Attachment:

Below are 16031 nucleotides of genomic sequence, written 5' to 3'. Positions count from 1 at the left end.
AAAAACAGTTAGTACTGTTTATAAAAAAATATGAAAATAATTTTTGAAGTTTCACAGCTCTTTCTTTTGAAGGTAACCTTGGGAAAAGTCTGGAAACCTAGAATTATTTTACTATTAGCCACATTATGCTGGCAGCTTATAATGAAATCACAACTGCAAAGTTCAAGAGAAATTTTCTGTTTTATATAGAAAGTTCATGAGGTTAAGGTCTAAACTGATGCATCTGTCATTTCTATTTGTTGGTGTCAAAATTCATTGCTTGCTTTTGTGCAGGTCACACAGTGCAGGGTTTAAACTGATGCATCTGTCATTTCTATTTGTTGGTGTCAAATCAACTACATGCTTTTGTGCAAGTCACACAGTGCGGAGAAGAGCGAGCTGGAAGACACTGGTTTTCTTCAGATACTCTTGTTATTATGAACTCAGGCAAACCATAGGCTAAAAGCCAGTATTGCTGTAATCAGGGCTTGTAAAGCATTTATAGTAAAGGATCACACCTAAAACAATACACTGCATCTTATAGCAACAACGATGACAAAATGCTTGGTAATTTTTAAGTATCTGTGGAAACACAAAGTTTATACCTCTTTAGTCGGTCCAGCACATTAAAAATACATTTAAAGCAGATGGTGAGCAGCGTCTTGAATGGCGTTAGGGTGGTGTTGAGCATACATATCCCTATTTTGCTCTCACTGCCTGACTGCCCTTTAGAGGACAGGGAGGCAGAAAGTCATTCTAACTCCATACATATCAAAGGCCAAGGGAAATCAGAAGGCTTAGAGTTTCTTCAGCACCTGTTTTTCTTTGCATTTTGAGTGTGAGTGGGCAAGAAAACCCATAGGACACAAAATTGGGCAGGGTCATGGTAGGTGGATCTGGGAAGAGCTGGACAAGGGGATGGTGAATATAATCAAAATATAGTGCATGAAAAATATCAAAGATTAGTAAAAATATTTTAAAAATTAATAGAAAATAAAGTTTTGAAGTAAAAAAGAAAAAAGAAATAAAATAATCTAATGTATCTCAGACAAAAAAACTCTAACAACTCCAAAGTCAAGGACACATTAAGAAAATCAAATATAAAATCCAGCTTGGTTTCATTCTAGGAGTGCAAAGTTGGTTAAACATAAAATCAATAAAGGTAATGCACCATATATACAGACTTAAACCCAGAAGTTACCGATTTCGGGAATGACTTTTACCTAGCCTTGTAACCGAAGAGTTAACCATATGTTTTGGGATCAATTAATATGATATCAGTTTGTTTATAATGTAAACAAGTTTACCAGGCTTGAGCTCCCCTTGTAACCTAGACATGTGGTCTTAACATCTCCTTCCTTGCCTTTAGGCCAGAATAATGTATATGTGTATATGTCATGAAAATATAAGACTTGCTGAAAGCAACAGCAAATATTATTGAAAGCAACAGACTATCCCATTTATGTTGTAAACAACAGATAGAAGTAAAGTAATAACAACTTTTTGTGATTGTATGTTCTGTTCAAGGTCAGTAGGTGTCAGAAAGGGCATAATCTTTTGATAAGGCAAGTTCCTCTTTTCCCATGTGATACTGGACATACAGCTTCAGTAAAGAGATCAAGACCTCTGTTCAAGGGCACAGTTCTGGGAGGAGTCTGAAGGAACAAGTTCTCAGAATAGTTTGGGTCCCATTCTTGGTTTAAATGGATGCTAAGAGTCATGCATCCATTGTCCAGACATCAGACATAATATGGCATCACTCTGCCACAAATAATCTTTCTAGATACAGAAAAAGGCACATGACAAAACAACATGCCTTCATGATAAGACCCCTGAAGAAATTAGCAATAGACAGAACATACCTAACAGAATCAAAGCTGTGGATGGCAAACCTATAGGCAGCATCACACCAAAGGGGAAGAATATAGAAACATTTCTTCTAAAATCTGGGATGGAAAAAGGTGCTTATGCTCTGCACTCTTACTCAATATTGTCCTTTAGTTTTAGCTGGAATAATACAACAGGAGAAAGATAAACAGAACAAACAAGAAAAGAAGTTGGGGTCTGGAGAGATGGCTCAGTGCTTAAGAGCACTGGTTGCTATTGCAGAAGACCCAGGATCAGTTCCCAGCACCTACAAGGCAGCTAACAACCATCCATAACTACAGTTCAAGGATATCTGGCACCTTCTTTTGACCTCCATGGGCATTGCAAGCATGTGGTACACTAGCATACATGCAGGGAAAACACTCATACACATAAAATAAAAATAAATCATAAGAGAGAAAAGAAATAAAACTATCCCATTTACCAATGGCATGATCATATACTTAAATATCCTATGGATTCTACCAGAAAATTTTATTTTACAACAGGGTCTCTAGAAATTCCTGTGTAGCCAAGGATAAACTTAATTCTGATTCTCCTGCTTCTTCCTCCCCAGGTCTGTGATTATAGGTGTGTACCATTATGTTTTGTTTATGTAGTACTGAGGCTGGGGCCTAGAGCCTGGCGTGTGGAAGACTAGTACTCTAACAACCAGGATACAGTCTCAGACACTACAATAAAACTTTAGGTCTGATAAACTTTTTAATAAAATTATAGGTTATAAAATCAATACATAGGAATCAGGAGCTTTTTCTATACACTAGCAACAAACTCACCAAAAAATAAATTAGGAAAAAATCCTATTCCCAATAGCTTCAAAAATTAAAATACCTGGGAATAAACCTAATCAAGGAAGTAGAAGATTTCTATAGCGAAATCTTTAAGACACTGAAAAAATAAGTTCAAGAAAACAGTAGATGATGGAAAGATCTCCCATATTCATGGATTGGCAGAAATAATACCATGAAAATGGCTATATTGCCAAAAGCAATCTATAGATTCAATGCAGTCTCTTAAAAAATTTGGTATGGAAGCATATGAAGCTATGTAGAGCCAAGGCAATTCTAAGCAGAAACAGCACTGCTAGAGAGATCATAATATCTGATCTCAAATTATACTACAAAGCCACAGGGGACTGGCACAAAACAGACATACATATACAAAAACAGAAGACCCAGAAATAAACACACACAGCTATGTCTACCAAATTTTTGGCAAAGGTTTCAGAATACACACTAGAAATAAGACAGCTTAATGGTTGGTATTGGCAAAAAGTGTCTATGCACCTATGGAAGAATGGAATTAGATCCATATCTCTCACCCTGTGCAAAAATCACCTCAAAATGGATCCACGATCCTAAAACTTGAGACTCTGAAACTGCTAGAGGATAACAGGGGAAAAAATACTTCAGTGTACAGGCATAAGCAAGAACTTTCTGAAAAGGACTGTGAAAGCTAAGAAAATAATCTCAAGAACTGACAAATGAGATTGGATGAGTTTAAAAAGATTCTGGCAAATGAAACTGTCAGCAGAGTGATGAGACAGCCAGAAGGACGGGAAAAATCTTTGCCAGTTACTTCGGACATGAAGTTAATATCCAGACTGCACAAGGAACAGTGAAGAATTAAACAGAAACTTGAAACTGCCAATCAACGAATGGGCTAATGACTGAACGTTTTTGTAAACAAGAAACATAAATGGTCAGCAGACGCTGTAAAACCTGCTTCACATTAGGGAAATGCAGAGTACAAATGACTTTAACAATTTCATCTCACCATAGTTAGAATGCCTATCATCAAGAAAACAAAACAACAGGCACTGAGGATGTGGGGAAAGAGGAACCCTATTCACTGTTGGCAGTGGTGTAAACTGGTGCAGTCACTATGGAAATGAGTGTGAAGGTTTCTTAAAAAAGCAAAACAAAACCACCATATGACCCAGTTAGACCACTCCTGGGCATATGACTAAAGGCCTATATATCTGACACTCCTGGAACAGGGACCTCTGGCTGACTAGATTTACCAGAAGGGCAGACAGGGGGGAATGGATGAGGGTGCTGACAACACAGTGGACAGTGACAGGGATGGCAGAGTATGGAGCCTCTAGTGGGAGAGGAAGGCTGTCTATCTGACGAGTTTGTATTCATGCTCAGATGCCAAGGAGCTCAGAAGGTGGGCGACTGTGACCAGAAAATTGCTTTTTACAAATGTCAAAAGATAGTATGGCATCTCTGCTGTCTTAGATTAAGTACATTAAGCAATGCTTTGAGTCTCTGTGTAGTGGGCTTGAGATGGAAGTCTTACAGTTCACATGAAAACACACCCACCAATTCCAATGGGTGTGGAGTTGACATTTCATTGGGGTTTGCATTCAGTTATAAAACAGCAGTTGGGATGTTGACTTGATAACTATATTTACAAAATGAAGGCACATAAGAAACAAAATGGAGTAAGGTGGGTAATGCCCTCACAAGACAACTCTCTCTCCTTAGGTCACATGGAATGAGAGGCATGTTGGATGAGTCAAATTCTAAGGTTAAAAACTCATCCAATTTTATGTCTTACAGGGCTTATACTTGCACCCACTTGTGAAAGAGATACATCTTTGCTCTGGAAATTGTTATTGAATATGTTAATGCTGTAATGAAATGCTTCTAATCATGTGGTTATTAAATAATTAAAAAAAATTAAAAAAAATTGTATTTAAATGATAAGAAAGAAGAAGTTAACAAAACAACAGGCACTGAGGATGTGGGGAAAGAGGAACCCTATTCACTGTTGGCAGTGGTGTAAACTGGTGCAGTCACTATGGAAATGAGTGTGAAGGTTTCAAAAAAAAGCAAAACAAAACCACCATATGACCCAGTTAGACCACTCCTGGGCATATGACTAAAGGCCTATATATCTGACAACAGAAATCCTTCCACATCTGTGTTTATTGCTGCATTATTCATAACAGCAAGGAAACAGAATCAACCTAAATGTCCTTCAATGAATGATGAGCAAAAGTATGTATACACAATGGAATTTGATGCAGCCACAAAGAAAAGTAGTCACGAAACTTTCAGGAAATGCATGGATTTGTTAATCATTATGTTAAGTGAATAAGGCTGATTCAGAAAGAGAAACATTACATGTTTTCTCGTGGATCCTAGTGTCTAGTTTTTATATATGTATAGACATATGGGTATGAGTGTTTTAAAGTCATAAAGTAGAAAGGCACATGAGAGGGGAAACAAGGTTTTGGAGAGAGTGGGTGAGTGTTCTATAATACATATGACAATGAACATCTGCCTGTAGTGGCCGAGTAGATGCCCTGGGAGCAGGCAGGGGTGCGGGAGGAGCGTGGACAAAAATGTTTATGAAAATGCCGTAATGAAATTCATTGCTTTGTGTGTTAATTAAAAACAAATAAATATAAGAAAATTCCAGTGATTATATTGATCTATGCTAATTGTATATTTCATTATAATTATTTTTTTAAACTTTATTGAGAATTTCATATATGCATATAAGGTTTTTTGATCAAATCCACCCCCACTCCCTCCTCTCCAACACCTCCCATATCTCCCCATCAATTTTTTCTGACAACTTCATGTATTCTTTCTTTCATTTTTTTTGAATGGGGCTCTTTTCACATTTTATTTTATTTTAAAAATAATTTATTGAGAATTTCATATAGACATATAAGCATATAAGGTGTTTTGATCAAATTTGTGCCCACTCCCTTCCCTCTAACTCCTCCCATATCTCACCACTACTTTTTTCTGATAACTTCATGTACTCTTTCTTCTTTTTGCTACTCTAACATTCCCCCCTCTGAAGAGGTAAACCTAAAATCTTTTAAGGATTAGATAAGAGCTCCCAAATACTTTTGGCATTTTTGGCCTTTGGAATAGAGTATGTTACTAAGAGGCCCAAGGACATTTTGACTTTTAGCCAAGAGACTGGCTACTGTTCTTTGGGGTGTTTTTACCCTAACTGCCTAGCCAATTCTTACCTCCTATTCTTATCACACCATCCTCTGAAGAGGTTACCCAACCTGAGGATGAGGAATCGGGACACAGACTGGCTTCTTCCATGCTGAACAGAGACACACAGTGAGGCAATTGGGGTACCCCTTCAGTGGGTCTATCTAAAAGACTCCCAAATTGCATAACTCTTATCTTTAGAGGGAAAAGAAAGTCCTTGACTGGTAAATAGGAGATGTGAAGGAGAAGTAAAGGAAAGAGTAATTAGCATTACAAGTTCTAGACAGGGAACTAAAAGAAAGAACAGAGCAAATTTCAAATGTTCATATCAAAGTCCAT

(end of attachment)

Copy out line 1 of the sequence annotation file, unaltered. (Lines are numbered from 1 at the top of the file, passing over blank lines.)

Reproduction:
Below are 16031 nucleotides of genomic sequence, written 5' to 3'. Positions count from 1 at the left end.